A RECENT STUDY: On 29-Nov-2011, a study was published by University of Colorado Denver Professor Daniel Rees and Montana State University Assistant Professor D. Mark Anderson showing states that have legalized medical marijuana experience fewer fatal car crashes compared to states that have not. The researchers suggest that there may be fewer fatal drunk driving accidents in those jurisdictions because more people may be choosing to smoke marijuana instead of making the more dangerous choice of consuming alcohol - both traffic fatalities and alcohol consumption declined. The rate of fatal crashes in which a driver had consumed any alcohol dropped 12% after medical marijuana was legalized, and crashes involving high levels of alcohol consumption fell 14%. The study thoroughly accounted for other contributing factors regarding this decrease, such as changes in the number of miles traveled each year and new traffic laws. "Our research suggests that the legalization of medical marijuana reduces traffic fatalities through reducing alcohol consumption by young adults," - Daniel Rees, professor of economics at the University of Colorado Denver who co-authored the study with D. Mark Anderson, assistant professor of economics at Montana State University. http://www.eurekalert.org/pub_releases/2011-11/uocd-ssm112911.php
Malcolm Kyle November 14, 2012 at 02:38 PM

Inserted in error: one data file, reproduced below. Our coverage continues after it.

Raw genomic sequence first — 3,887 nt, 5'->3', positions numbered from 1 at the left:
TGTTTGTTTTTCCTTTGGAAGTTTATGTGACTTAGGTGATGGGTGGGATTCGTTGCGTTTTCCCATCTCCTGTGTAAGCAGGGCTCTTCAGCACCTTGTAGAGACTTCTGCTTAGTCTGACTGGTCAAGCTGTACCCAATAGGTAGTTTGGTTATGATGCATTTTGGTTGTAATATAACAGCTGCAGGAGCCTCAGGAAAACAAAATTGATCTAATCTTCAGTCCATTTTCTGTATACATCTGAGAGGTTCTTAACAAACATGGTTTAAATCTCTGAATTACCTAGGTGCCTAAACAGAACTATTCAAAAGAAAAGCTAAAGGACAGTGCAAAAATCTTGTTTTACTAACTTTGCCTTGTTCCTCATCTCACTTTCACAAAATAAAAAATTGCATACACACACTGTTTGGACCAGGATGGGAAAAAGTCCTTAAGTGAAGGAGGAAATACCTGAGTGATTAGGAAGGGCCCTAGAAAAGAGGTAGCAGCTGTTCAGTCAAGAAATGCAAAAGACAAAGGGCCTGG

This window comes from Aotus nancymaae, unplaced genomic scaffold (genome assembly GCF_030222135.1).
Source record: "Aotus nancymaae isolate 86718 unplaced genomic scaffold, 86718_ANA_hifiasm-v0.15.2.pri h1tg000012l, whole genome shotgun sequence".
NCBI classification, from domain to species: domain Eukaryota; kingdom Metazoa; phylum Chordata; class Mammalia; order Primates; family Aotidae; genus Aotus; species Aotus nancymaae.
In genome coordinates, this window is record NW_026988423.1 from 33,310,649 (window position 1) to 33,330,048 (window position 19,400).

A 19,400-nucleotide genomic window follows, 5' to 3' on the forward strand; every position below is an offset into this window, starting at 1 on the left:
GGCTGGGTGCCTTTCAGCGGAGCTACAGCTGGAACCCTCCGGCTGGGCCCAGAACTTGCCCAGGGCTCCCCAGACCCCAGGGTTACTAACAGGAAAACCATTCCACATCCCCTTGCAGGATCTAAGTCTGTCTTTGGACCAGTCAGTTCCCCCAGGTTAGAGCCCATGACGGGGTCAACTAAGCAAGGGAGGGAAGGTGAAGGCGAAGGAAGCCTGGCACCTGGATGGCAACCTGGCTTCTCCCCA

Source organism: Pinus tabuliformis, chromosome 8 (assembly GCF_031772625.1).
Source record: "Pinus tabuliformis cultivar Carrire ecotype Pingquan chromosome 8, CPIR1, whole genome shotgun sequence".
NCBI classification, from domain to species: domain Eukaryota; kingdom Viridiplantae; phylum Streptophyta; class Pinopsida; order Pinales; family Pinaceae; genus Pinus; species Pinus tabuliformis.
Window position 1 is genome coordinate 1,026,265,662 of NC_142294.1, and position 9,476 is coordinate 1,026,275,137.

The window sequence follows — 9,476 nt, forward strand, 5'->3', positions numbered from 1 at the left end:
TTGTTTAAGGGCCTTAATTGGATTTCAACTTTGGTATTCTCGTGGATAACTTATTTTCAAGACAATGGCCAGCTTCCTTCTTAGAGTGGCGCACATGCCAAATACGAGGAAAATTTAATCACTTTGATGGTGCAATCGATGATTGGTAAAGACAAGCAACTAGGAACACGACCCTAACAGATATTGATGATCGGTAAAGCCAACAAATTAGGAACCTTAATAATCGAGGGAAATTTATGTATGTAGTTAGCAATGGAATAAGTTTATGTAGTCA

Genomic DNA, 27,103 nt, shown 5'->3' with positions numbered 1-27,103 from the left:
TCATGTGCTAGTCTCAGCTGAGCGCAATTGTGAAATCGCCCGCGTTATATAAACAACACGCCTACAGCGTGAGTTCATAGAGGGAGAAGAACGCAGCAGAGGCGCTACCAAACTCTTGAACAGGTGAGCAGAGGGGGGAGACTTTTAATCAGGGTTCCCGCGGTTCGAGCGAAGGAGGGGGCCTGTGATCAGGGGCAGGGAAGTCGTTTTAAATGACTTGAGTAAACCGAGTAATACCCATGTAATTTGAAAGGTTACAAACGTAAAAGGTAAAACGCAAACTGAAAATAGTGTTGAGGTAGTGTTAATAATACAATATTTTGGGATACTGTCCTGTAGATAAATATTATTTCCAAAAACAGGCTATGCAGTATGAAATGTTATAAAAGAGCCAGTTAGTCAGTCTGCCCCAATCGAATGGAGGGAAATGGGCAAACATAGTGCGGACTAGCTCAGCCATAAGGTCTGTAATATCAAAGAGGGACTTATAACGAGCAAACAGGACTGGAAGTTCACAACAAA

A MORE RECENT STUDY: A provider of free online auto insurance quotes says it has conducted a study that concludes marijuana uses are safer drivers. “What law enforcement agencies and insurers do not understand is that driving while high is actually a safe activity,” —James Shaffer, chief executive officer of the national auto-quote provider, in a statement. According to the study, marijuana users may get into fewer accidents than other drivers. The study looked at data on accidents, traffic violations and insurance prices. The only significant effect of smoking marijuana may be slower driving. http://www.4autoinsurancequote.org/uncategorized/reasons-why-marijuana-users-are-safe-drivers/ Google "MARIJUANA DRIVING STUDY". You'll see two common findings: 1. Drivers under the influence of marijuana are VERY SLIGHTLY impaired. 2. Unlike those under the influence of alcohol, marijuana consumers are aware they are VERY SLIGHTLY impaired and they CONSISTENTLY ADEQUATELY COMPENSATE by slowing down and being a little more cautious. That doesn’t mean they get in the fast lane on the interstate and drive 15 miles per hour. Marijuana makes you cautious, not crazy. - Those Cheech and Chong movies were comedies, NOT documentaries!
FlyingTooLow November 14, 2012 at 02:41 PM
Here's another idea...release all those convicted of ANY marijuana offense. Law enforcement needs to re-direct its focus on crime...to those that are REAL crimes. I was in Federal Prison for 5 years for a marijuana offense. No, it was not for simple possession. I was arrested aboard a Lockheed PV2 in Marianna, Florida...charged and convicted for conspiracy to import and distribute 12,000 pounds of marijuana. At the time, I really had no idea what I had gotten myself into...mine was an offense involving pot...the thought never occurred to me that I may actually spend years in prison for that 'indiscretion.' As the 5 years rolled by, what I did see were armed bank robbers, coming and going...while I still sat there for marijuana. Most of the bank robbers only spent 17 to 24 months. But, I and my fellow 'drug offenders,'...we stayed for years. I wrote about the escapades that led to my incarceration. I admit, I had a great time. No one was injured, no one was killed, firearms were not involved...there were no victims. We were Americans...doing what Americans do best...living free. Truly, it is time for this lunacy to end...it never should have begun. My book is: Shoulda Robbed a Bank I would be honored by your review.